The Flyers steamrolled the Montreal Canadiens in five games, which was highlighted by Mike Richards' goal in Game 5. Unfortunately for the Flyers, their dream season would end in heartbreaking fashion as they fell at the hands of the Chicago Blackhawks in six games in the Stanley Cup Final.

Anaheim Ducks (No. 7, 2003)

Another No. 7 seed took center stage during the 2003 Stanley Cup Playoffs as the Anaheim Ducks rose to the occasion so many times. It was one of the more improbable runs that the sport that seen over the last 20 years.

The Ducks began the 2003 Stanley Cup Playoffs in convincing fashion as they swept the Detroit Red Wings, who were just one point away from earning the Western Conference's top seed during the 2002-03 regular season. It also marked just the second time in NHL history that the defending Stanley Cup champions were swept in four games in the first round the following season.

Anaheim followed that impressive showing up by taking down the top-seeded Dallas Stars in six games. The Western Conference Final pitted the Ducks against another Cinderella story in the No. 6-seeded Minnesota Wild. The Ducks proved to be the better team as they swept the Wild behind a mind-blowing effort from goaltender Jean-Sebastian Giguere. Giguere only allowed one goal in the entire series and produced arguably one of the most impressive postseasons in league history.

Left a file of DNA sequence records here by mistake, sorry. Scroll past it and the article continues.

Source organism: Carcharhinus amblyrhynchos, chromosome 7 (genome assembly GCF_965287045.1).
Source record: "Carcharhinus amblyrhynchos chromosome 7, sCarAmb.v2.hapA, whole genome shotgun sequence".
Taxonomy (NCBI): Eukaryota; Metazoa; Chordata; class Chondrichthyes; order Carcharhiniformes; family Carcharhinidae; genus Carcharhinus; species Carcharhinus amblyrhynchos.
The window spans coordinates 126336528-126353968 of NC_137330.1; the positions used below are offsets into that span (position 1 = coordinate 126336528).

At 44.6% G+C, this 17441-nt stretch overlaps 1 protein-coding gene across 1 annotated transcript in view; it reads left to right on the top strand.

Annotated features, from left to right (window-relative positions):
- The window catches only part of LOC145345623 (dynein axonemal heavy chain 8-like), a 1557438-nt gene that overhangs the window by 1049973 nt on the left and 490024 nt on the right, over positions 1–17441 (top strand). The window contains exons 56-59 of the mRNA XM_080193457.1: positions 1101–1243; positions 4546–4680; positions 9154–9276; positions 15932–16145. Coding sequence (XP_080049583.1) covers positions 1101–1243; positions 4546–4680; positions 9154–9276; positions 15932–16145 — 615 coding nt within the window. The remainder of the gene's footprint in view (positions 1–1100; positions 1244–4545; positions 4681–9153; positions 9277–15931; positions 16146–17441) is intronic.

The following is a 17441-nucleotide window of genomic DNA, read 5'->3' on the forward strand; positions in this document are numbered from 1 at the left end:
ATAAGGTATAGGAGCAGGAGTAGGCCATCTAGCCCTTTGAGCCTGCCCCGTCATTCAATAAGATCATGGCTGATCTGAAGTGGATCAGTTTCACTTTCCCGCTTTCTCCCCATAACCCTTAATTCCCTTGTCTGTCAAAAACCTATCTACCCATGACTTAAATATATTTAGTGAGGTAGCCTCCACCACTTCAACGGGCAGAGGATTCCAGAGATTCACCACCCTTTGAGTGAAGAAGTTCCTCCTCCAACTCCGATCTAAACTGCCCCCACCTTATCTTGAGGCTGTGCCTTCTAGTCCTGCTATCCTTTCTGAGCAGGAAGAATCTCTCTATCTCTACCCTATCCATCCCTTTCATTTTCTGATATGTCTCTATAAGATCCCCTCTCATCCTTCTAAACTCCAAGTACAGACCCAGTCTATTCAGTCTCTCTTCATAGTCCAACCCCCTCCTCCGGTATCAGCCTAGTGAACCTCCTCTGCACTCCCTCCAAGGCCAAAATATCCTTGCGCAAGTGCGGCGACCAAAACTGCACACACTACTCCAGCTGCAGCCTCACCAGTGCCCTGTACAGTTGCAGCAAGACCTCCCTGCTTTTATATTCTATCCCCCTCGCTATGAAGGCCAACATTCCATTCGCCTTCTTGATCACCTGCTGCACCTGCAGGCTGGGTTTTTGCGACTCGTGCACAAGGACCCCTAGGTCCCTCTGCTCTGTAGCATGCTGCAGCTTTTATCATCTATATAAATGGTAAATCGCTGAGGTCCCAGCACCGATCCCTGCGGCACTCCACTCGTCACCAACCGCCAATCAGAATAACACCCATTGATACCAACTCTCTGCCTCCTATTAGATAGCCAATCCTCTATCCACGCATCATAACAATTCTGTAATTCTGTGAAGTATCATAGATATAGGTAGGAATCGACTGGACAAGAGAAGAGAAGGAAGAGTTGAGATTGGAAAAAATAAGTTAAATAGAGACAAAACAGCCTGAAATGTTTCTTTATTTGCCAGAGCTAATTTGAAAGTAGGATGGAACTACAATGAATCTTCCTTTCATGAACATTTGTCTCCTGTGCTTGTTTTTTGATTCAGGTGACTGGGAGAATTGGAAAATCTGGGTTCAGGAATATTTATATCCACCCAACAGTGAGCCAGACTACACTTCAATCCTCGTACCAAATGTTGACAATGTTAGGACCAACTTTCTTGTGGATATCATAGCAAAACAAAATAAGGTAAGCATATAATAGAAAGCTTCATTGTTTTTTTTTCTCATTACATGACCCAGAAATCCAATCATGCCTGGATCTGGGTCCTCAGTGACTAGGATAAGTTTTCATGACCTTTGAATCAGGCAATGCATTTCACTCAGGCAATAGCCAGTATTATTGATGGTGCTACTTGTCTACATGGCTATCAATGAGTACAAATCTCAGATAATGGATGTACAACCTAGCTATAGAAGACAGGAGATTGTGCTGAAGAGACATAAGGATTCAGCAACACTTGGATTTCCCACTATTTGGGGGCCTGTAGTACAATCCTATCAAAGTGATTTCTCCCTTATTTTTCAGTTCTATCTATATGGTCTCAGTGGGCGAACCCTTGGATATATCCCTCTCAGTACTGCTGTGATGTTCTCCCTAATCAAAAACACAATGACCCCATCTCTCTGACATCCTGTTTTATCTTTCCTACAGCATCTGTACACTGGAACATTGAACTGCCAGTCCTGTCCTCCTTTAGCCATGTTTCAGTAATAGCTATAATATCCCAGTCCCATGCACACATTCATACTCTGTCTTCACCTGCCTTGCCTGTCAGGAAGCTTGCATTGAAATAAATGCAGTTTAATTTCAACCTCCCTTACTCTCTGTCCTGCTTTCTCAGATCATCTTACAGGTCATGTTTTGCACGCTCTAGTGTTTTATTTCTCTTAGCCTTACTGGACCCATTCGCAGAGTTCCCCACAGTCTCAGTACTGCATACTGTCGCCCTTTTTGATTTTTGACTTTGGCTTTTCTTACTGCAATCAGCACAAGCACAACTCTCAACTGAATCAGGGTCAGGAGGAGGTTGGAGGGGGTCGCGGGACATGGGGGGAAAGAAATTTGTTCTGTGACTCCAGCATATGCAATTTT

However, the Ducks fell short of hoisting the Stanley Cup as the New Jersey Devils edged them in seven games. For his ridiculous efforts, Giguere won the Conn Smythe Trophy as the playoff MVP and was just the fifth player in NHL history to earn the honor despite playing for the losing team.